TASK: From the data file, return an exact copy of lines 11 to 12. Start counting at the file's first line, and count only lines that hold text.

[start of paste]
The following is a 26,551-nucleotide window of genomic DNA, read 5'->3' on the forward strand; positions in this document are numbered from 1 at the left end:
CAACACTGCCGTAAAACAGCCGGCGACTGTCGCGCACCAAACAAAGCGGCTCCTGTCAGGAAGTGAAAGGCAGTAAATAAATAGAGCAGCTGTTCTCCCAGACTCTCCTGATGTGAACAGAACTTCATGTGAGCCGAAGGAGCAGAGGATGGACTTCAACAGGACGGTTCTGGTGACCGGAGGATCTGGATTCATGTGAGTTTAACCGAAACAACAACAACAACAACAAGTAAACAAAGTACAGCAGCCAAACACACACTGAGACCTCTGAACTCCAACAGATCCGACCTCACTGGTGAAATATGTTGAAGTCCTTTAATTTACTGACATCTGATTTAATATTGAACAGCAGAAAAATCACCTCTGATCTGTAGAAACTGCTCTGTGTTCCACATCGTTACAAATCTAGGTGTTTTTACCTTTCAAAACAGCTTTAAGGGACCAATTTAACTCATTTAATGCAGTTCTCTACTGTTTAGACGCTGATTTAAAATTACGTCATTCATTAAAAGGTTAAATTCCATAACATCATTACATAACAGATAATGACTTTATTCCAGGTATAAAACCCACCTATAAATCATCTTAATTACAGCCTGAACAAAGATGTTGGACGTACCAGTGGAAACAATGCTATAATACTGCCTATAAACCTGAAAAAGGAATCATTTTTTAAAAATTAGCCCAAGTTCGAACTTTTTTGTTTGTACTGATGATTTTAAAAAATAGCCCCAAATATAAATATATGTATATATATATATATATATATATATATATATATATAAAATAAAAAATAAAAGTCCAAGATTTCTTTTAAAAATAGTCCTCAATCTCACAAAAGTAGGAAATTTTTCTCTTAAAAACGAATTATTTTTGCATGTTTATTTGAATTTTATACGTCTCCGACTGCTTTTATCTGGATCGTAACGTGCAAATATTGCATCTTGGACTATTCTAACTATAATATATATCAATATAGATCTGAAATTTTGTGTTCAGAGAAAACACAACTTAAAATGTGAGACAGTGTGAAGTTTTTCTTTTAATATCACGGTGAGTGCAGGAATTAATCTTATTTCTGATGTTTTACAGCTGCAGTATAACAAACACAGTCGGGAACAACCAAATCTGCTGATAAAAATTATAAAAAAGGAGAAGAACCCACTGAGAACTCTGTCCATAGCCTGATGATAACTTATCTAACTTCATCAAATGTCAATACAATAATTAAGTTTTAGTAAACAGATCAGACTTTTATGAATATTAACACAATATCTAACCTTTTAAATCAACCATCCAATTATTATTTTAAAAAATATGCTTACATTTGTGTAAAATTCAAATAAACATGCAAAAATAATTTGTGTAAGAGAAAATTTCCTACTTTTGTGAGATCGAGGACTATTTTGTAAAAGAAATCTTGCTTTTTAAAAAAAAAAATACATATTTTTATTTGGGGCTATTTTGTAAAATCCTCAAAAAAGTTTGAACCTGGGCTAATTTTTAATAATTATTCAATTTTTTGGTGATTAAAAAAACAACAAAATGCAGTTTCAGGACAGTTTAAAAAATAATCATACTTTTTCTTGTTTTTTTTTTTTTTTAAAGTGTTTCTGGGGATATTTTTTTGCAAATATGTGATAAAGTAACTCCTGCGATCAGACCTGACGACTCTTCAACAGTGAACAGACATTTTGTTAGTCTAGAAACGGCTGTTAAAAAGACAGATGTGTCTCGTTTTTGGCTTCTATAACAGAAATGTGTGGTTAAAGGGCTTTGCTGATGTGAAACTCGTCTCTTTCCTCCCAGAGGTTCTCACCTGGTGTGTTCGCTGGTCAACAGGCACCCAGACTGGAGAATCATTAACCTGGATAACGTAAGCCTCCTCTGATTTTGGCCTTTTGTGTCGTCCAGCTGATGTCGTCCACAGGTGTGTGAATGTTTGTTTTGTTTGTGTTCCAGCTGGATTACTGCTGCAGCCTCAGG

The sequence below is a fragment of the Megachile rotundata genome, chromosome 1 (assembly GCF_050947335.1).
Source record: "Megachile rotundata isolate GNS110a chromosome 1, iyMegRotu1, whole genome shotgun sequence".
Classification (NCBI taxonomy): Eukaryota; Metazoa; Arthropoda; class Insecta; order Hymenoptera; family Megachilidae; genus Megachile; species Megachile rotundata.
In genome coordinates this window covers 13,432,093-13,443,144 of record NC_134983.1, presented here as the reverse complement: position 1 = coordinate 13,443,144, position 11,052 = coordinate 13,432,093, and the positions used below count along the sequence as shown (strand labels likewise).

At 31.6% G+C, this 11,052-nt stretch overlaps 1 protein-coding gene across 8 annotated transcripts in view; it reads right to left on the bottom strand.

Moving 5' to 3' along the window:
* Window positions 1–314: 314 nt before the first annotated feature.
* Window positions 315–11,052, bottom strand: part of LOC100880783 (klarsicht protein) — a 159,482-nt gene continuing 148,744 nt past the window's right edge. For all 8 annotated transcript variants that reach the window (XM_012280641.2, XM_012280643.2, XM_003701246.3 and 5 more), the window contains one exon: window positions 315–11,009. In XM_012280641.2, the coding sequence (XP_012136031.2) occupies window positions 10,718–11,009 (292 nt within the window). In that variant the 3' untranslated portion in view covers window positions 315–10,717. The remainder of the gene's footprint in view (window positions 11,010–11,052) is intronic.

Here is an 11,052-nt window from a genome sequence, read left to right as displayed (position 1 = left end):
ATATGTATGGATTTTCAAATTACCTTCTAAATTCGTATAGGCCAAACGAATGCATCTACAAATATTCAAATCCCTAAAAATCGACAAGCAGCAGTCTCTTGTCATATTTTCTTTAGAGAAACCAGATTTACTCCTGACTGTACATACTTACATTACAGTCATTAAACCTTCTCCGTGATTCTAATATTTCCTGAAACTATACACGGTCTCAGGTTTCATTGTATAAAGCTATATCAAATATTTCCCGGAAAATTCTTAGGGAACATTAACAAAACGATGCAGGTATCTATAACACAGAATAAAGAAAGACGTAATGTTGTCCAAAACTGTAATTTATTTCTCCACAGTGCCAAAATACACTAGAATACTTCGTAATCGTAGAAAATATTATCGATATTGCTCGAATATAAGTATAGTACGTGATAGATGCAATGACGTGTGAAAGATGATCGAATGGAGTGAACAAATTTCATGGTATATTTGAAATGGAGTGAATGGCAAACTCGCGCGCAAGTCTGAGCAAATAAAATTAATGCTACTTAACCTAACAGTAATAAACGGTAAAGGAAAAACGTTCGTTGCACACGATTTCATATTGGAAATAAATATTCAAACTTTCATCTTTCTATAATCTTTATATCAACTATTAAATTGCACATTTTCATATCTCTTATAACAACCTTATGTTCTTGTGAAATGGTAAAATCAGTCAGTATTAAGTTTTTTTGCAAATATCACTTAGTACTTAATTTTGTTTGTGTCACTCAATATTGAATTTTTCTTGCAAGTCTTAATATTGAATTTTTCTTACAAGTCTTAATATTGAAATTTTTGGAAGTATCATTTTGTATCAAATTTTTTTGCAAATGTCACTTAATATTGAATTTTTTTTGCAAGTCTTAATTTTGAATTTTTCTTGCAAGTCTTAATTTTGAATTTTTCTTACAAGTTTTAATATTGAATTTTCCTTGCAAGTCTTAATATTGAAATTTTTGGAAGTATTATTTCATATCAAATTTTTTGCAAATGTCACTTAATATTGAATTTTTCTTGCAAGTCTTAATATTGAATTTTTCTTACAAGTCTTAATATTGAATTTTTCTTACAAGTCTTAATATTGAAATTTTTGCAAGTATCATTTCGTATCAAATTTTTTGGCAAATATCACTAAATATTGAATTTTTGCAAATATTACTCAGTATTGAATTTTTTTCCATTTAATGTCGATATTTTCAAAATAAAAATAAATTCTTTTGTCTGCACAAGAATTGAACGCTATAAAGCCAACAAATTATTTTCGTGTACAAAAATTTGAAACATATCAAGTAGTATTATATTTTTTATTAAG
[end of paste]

Here is an 11,052-nt window from a genome sequence, read left to right as displayed (position 1 = left end):
ATATGTATGGATTTTCAAATTACCTTCTAAATTCGTATAGGCCAAACGAATGCATCTACAAATATTCAAATCCCTAAAAATCGACAAGCAGCAGTCTCTTGTCATATTTTCTTTAGAGAAACCAGATTTACTCCTGACTGTACATACTTACATTACAGTCATTAAACCTTCTCCGTGATTCTAATATTTCCTGAAACTATACACGGTCTCAGGTTTCATTGTATAAAGCTATATCAAATATTTCCCGGAAAATTCTTAGGGAACATTAACAAAACGATGCAGGTATCTATAACACAGAATAAAGAAAGACGTAATGTTGTCCAAAACTGTAATTTATTTCTCCACAGTGCCAAAATACACTAGAATACTTCGTAATCGTAGAAAATATTATCGATATTGCTCGAATATAAGTATAGTACGTGATAGATGCAATGACGTGTGAAAGATGATCGAATGGAGTGAACAAATTTCATGGTATATTTGAAATGGAGTGAATGGCAAACTCGCGCGCAAGTCTGAGCAAATAAAATTAATGCTACTTAACCTAACAGTAATAAACGGTAAAGGAAAAACGTTCGTTGCACACGATTTCATATTGGAAATAAATATTCAAACTTTCATCTTTCTATAATCTTTATATCAACTATTAAATTGCACATTTTCATATCTCTTATAACAACCTTATGTTCTTGTGAAATGGTAAAATCAGTCAGTATTAAGTTTTTTTGCAAATATCACTTAGTACTTAATTTTGTTTGTGTCACTCAATATTGAATTTTTCTTGCAAGTCTTAATATTGAATTTTTCTTACAAGTCTTAATATTGAAATTTTTGGAAGTATCATTTTGTATCAAATTTTTTTGCAAATGTCACTTAATATTGAATTTTTTTTGCAAGTCTTAATTTTGAATTTTTCTTGCAAGTCTTAATTTTGAATTTTTCTTACAAGTTTTAATATTGAATTTTCCTTGCAAGTCTTAATATTGAAATTTTTGGAAGTATTATTTCATATCAAATTTTTTGCAAATGTCACTTAATATTGAATTTTTCTTGCAAGTCTTAATATTGAATTTTTCTTACAAGTCTTAATATTGAATTTTTCTTACAAGTCTTAATATTGAAATTTTTGCAAGTATCATTTCGTATCAAATTTTTTGGCAAATATCACTAAATATTGAATTTTTGCAAATATTACTCAGTATTGAATTTTTTTCCATTTAATGTCGATATTTTCAAAATAAAAATAAATTCTTTTGTCTGCACAAGAATTGAACGCTATAAAGCCAACAAATTATTTTCGTGTACAAAAATTTGAAACATATCAAGTAGTATTATATTTTTTATTAAG